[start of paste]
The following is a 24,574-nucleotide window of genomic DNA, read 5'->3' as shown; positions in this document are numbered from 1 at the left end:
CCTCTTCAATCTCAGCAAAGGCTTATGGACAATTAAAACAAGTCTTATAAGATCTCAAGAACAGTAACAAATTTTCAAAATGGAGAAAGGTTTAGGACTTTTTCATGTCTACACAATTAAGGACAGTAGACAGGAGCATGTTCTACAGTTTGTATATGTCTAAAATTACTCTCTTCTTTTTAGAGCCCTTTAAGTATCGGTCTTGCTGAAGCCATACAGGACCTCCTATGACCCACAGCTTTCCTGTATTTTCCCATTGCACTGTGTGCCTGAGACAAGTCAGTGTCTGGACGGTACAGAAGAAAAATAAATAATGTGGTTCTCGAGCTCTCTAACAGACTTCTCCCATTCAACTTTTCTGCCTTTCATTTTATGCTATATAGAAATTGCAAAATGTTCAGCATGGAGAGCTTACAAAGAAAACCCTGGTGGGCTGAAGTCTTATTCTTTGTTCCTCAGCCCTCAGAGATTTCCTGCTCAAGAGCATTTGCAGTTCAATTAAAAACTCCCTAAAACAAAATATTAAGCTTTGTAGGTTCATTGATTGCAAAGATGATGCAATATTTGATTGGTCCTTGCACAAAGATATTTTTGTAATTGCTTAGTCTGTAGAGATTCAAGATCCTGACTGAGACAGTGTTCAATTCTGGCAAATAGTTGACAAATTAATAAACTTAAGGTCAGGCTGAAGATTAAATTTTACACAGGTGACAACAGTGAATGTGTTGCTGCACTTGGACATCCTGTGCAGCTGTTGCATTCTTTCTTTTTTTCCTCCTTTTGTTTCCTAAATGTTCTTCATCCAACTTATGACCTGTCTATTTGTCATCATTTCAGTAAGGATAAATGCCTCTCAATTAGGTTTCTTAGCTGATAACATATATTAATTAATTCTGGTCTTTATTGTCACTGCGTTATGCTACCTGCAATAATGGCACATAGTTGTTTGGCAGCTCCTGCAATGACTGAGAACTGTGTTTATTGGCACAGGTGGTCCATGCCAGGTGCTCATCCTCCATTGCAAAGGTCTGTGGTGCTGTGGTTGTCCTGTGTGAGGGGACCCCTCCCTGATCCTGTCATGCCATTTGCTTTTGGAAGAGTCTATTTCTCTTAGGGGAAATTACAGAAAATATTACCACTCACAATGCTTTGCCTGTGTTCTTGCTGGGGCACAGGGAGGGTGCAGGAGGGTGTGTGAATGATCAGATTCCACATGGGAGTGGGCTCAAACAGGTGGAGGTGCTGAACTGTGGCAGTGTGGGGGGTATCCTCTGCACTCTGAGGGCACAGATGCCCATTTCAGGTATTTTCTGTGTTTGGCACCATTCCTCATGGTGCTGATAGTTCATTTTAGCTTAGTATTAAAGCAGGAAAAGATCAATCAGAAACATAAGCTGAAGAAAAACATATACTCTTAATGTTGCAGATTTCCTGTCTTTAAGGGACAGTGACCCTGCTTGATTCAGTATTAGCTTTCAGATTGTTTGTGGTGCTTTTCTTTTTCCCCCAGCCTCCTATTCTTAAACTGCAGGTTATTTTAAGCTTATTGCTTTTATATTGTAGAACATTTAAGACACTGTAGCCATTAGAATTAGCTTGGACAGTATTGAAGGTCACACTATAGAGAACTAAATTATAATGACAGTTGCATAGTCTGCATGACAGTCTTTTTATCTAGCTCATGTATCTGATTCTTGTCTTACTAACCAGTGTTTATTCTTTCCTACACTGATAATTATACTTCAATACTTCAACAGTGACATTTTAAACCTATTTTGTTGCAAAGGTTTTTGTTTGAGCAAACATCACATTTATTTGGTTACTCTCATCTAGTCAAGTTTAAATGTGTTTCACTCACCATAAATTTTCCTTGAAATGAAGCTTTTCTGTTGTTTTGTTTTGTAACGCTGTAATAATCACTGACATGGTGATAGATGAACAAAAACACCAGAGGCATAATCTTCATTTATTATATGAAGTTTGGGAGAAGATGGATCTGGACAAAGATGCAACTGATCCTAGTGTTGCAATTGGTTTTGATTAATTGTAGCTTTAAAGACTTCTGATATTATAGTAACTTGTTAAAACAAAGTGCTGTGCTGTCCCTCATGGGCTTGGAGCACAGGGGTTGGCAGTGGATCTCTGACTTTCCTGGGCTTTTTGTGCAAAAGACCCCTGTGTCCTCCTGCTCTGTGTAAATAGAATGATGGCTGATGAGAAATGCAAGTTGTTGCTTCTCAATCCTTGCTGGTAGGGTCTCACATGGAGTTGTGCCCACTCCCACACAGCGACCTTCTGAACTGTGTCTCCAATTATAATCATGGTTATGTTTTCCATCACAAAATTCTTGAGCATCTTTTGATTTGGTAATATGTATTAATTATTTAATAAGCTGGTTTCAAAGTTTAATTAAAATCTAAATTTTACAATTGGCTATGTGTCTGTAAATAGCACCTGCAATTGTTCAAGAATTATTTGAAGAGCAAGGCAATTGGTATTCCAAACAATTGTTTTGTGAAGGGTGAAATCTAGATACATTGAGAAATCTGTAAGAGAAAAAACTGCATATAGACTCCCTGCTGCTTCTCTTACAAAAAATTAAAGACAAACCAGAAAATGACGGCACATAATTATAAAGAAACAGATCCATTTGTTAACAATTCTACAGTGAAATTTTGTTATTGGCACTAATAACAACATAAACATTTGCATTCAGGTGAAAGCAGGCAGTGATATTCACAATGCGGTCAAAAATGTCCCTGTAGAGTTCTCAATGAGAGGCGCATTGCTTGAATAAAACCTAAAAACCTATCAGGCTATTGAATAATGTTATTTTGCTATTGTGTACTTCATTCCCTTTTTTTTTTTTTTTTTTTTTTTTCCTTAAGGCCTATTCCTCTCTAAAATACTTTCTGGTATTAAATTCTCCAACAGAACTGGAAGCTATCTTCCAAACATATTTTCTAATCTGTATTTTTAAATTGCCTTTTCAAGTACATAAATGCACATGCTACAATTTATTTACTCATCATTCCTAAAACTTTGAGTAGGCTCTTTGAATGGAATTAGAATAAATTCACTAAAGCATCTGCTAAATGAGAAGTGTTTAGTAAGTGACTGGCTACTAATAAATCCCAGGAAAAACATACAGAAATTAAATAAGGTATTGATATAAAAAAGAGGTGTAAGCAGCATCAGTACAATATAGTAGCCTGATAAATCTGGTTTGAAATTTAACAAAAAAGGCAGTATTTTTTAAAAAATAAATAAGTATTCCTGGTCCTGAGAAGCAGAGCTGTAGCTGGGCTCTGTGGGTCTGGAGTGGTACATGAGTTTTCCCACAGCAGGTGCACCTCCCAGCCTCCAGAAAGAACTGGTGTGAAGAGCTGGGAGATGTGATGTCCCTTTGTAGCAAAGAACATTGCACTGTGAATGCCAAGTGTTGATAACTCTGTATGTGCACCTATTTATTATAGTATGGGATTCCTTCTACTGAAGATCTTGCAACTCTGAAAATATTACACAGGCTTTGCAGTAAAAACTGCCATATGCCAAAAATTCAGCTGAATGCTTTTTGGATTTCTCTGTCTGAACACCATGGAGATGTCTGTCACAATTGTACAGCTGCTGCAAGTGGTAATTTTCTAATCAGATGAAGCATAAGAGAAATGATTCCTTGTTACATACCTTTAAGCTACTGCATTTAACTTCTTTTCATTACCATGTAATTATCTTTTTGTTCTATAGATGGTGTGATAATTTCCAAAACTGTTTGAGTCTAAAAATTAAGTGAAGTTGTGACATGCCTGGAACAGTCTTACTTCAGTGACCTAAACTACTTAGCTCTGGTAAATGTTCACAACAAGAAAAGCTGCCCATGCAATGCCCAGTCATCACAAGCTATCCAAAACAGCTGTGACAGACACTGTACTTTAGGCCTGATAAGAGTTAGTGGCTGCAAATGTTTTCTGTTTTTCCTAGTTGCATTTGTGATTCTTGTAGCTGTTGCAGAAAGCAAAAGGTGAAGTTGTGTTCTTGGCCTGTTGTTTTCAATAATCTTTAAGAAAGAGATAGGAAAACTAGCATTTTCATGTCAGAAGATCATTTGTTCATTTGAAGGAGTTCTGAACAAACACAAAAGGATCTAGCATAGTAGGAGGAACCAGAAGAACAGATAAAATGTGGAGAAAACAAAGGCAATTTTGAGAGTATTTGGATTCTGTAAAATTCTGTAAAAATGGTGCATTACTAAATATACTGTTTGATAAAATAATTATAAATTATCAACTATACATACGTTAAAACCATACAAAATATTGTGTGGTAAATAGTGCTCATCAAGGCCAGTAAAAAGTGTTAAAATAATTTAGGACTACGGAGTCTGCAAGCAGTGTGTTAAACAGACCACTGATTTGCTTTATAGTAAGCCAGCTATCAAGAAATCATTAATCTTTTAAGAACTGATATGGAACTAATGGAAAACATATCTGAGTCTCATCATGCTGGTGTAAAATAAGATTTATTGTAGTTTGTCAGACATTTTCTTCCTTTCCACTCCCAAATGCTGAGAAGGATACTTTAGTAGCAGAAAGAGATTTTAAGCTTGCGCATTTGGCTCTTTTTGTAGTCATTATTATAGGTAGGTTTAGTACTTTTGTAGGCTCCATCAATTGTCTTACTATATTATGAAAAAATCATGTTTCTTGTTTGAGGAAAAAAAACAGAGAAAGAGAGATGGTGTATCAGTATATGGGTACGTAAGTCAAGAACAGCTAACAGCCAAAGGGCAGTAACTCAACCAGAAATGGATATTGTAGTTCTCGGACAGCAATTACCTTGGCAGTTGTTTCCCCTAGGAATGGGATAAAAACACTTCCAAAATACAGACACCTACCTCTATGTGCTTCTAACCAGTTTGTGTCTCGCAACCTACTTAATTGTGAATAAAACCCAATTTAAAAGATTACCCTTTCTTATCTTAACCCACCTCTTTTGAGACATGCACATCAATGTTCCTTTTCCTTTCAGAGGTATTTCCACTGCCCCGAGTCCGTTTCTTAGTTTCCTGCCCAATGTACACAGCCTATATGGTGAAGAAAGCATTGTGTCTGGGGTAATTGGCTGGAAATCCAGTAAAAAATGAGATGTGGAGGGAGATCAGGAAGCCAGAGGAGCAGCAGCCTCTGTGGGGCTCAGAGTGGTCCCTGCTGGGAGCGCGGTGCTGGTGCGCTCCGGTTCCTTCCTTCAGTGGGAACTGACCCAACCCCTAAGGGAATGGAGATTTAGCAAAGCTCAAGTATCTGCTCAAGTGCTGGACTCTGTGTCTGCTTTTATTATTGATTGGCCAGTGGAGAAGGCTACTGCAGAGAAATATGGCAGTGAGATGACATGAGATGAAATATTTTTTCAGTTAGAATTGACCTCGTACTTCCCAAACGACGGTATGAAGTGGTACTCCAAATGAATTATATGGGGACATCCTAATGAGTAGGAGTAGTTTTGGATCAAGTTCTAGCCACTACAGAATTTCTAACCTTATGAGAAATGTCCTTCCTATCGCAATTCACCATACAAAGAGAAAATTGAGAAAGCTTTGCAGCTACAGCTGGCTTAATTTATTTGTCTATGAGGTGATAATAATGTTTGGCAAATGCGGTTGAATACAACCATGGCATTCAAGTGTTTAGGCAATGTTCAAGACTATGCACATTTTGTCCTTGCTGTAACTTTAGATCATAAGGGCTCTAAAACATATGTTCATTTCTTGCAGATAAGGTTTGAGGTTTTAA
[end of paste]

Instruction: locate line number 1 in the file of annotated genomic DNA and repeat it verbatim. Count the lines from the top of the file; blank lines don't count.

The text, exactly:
The following is a 24,574-nucleotide window of genomic DNA, read 5'->3' as shown; positions in this document are numbered from 1 at the left end: